David Bourget (Western Ontario)
David Chalmers (ANU, NYU)
Rafael De Clercq
Jack Alan Reynolds
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Journal of Religious Ethics 26 (2):229 - 239 (1998)
Though some Christian theologians have argued that Western human rights theory is grounded in religious faith, human rights morality is, in fact, autonomous. The ideologies of religion and of human rights differ in their sources, the bases of their authority, their forms of expression, and even their substantive norms. Moreover, historically, religious communities have often themselves violated human rights norms-and such violations persist today in some geographical regions and with respect to some norms. On the other hand, religious communities have an obvious interest in the development and defense of some human rights, particularly religious human rights, and religious communities that once were hostile to the human rights ideology have more recently, particularly in the West, coopted the human rights idea and claimed it as their own. An "approchement" between religion and human rights is possible and highly desirable.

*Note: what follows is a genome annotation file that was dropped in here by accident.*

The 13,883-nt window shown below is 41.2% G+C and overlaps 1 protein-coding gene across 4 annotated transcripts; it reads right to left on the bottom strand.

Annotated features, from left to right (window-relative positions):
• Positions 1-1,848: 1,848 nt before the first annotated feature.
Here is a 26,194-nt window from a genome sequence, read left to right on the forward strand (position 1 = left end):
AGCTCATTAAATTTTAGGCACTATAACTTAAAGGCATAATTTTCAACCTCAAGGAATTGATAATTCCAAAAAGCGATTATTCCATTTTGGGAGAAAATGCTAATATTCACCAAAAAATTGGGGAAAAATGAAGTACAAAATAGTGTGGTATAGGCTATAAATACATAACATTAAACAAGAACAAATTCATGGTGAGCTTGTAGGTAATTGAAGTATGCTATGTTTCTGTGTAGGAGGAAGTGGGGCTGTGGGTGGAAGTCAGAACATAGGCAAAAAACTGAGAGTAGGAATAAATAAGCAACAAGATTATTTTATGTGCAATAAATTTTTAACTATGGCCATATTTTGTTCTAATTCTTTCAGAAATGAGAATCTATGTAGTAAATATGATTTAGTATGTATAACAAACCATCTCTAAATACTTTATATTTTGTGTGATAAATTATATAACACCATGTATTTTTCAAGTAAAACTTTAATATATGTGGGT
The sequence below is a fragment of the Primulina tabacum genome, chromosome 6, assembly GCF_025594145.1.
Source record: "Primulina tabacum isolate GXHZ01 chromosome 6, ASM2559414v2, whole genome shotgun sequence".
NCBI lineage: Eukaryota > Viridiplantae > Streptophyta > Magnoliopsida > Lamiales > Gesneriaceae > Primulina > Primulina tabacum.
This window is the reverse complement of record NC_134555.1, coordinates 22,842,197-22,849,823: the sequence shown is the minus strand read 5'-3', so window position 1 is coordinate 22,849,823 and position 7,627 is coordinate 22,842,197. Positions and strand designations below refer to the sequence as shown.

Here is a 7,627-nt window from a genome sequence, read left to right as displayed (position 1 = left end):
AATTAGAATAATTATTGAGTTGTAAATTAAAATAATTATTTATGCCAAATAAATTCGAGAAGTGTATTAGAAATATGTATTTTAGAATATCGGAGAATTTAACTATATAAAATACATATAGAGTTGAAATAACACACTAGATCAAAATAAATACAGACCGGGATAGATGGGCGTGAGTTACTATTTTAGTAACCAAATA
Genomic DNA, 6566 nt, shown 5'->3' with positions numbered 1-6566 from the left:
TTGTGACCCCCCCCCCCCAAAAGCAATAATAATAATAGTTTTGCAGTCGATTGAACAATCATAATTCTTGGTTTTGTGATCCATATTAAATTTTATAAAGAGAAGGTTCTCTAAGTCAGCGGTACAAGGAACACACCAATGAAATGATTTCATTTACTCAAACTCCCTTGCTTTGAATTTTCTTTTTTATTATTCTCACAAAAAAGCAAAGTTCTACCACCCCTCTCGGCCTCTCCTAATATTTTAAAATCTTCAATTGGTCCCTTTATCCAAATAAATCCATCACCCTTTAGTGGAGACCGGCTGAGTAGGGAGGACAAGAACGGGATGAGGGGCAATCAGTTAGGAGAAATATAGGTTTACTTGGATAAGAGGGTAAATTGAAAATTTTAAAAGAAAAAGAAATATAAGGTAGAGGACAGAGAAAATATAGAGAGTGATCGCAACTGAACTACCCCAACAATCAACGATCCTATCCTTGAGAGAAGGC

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Esther D. Reed (2012). Responsibility to Protect and Militarized Humanitarian Intervention: When and Why the Churches Failed to Discern Moral Hazard. Journal of Religious Ethics 40 (2):308-334.
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